If you see the American lotus in bloom, with petals spread wide to the sun, you might also be seeing a gift from the past.
Each pale yellow flower hovers above Chesapeake waters for just a few days each summer, but the seed from which it grew may have been dropped centuries ago.
"Lotus seeds lie dormant for a very long time," said Doug Rowley of the Kenilworth Aquatic Gardens in Washington, DC. "There are accounts of seeds in a dried-out lake bed in India that were 800 or 900 hundred years old, and the seeds were still viable."
Here in the Chesapeake, this year's blooms may spring from a seed head that nodded over the water as American Indians paddled by.
Most established lotus plants spread by tube-like roots called rhizomes. But seeds are nature's back-up plan for this shoreline plant that is both a lovely sight and a biological wonder.
With one of the largest flowers in North America, American lotus can form spectacular "fields" in protected shoreline areas. Paddlers are often thrilled to work their way among them in July and August, when blooms are at their peak.
They grow in shallow water, often taking root in 6–12 inches of water and then moving out to depths of 5 or 6 feet.
Large round leaves grow on the surface, reaching the size of a pizza pan. They look a bit like lily pads, but the lily pad leaf has a slit, while the lotus leaf is a large, unbroken circle with a stem at the center.
In July, flowers emerge with layers of pale yellow petals. As the plant grows and blooms, it pushes upward so that leaves and flowers can both hover up to 4 feet above the water.
The flowers breach the surface in a curled blossom.
"It's like popcorn," Fowley said. "You get a few here and there, then everything in bloom, then the rest here and there. Sometimes you get a second flush and see blooms into September."
For several days, they open in the sun and close at dusk. Some reach 10 inches across and sport more than 20 petals.
The stem in the center of the leaf draws oxygen into the plant. The stem is hollow. "It takes the air in right to the rhizomes, like a straw," Fowley said. "If you were to snip the tube below the water, you'd see bubbles of air coming up."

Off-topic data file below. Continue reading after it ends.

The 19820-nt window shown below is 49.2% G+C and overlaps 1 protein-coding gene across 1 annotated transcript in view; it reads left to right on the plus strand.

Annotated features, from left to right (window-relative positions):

Lotus leaves have a unique coating that causes water to collect in droplets on the surface. Because the leaves are turned up, the droplets pool in the center until their weight tips the plant and spills off the accumulated water.
The seed head forms from the center of the flower. Many botanists compare it to a shower head, with round recesses that each hold a hefty, hard-shelled seed. Most parts of the American lotus are edible, and the seeds are no exception. In Louisiana, they call them "Cajun peanuts," and they are plucked and eaten before the shell turns hard.
American Indians in the Chesapeake region likely made great use of the lotus plant, but the tradition was lost as European colonies took hold.
Today, lotus seeds may best serve as a bank for tomorrow's plants. Natural stands of the American lotus have become hard to find around the Bay and its rivers, but those that remain are well worth a look.
Looking for Lotus?
Here are some places to see the American lotus in the Chesapeake region.
This article was originally published on the Bay Journal website on July 14, 2013.
Kenilworth Park & Aquatic Gardens preserves rare waterlilies and lotuses in the cultivated ponds near the river. The park also contains the Kenilworth Marsh, the only remaining tidal marsh in Washington, D.C.
Mount Harmon Plantation is the northern most colonial plantation open to the public in the region, and is a historic and scenic treasure.
Over 20 miles long, the Sassafras River traces the shores of Maryland's Cecil and Kent counties before reaching its confluence with the Chesapeake Bay between Howell Point and Grove Point.
Smallwood State Park, along a tributary of the Potomac River, offers a unique mix of historical significance and modern-day boating conveniences.
The 143 acre park and the nearby natural harbor of Turner's Creek was once the site of a thriving local shipping port, disbursing agricultural goods throughout the Bay region.